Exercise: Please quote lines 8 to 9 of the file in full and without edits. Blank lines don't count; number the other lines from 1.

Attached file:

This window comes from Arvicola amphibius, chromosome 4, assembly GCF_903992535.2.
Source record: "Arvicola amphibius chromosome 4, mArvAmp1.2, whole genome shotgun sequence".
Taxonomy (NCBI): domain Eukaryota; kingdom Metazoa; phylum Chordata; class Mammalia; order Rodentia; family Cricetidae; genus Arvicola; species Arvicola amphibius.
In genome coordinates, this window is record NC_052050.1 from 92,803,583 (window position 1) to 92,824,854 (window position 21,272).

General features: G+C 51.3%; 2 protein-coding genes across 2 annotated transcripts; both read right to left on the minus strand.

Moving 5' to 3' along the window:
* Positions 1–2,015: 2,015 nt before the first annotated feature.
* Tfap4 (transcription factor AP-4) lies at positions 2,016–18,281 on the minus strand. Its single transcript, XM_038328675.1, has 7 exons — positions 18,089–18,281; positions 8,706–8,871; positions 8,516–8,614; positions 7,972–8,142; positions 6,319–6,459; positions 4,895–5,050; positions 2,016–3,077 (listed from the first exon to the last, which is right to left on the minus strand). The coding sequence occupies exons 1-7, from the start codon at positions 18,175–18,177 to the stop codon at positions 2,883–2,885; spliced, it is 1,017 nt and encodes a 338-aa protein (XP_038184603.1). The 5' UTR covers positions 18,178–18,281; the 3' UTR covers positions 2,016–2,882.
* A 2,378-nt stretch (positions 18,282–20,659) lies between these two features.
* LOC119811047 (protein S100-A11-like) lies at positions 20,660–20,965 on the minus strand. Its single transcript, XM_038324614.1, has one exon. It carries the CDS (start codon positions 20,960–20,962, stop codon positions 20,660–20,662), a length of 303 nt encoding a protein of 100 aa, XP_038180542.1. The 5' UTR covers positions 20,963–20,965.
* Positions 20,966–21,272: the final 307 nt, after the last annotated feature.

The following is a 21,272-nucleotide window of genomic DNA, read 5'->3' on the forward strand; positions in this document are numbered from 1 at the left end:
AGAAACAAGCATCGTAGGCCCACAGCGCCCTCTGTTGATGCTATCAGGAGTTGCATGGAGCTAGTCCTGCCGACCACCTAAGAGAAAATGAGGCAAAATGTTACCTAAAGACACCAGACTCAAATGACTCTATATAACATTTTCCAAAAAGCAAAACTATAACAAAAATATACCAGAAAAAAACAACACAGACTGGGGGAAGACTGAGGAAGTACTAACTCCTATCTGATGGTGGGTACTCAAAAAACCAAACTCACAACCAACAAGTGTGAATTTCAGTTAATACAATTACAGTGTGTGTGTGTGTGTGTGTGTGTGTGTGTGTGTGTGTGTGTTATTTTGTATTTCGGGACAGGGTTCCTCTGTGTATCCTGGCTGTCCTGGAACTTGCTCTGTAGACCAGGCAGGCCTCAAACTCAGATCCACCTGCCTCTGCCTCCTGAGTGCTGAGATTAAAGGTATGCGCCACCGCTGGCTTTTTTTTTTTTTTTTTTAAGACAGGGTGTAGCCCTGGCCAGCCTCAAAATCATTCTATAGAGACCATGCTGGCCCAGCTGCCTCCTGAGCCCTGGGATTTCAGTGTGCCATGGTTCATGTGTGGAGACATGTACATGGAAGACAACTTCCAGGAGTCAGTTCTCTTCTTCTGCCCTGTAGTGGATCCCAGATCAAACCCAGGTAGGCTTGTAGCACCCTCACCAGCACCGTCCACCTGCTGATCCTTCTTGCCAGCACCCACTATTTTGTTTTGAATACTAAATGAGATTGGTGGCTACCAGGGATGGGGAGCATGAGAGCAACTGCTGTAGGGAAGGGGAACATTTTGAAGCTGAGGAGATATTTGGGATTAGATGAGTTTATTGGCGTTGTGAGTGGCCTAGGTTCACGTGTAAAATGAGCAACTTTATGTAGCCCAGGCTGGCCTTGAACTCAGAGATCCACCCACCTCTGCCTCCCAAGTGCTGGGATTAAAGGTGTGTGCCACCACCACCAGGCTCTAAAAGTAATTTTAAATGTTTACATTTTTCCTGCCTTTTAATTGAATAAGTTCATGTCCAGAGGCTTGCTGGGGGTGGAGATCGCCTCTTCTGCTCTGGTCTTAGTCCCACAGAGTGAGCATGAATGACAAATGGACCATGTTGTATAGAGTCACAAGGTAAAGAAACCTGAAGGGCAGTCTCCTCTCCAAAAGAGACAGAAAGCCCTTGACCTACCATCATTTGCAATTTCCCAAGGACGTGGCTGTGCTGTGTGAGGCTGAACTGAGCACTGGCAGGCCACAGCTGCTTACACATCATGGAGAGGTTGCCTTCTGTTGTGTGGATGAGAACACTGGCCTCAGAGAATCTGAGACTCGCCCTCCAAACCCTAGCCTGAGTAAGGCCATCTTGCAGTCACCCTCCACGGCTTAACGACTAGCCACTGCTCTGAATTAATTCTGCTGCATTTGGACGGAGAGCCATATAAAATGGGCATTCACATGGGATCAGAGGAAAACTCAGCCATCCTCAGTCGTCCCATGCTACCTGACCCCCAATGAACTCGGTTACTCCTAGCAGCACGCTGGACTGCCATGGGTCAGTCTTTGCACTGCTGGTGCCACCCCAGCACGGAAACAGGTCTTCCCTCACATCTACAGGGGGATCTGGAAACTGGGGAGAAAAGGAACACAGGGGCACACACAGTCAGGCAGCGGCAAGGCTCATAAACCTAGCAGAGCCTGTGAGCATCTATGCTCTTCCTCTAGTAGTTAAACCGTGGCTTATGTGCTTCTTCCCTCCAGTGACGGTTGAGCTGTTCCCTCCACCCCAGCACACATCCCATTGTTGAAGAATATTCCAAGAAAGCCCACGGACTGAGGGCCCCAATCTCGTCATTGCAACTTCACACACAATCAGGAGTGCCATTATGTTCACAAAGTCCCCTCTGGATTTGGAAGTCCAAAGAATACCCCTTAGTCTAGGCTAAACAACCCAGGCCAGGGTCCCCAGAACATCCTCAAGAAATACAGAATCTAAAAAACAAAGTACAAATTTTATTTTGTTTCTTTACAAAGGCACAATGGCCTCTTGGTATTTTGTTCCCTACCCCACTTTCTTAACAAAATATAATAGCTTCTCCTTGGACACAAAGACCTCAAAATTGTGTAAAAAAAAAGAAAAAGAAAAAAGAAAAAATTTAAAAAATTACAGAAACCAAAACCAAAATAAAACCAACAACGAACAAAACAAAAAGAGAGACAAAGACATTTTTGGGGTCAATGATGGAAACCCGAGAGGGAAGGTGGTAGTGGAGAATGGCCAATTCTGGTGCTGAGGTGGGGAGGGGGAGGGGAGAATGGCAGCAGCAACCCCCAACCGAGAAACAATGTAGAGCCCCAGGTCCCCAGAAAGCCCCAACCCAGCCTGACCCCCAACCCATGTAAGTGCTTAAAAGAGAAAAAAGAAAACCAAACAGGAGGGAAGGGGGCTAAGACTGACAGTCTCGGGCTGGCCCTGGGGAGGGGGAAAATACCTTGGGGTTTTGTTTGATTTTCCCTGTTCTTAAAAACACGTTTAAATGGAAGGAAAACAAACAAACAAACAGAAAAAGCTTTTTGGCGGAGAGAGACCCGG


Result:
* Tfap4 (transcription factor AP-4) lies at positions 2,016–18,281 on the minus strand. Its single transcript, XM_038328675.1, has 7 exons — positions 18,089–18,281; positions 8,706–8,871; positions 8,516–8,614; positions 7,972–8,142; positions 6,319–6,459; positions 4,895–5,050; positions 2,016–3,077 (listed from the first exon to the last, which is right to left on the minus strand). The coding sequence occupies exons 1-7, from the start codon at positions 18,175–18,177 to the stop codon at positions 2,883–2,885; spliced, it is 1,017 nt and encodes a 338-aa protein (XP_038184603.1). The 5' UTR covers positions 18,178–18,281; the 3' UTR covers positions 2,016–2,882.
* A 2,378-nt stretch (positions 18,282–20,659) lies between these two features.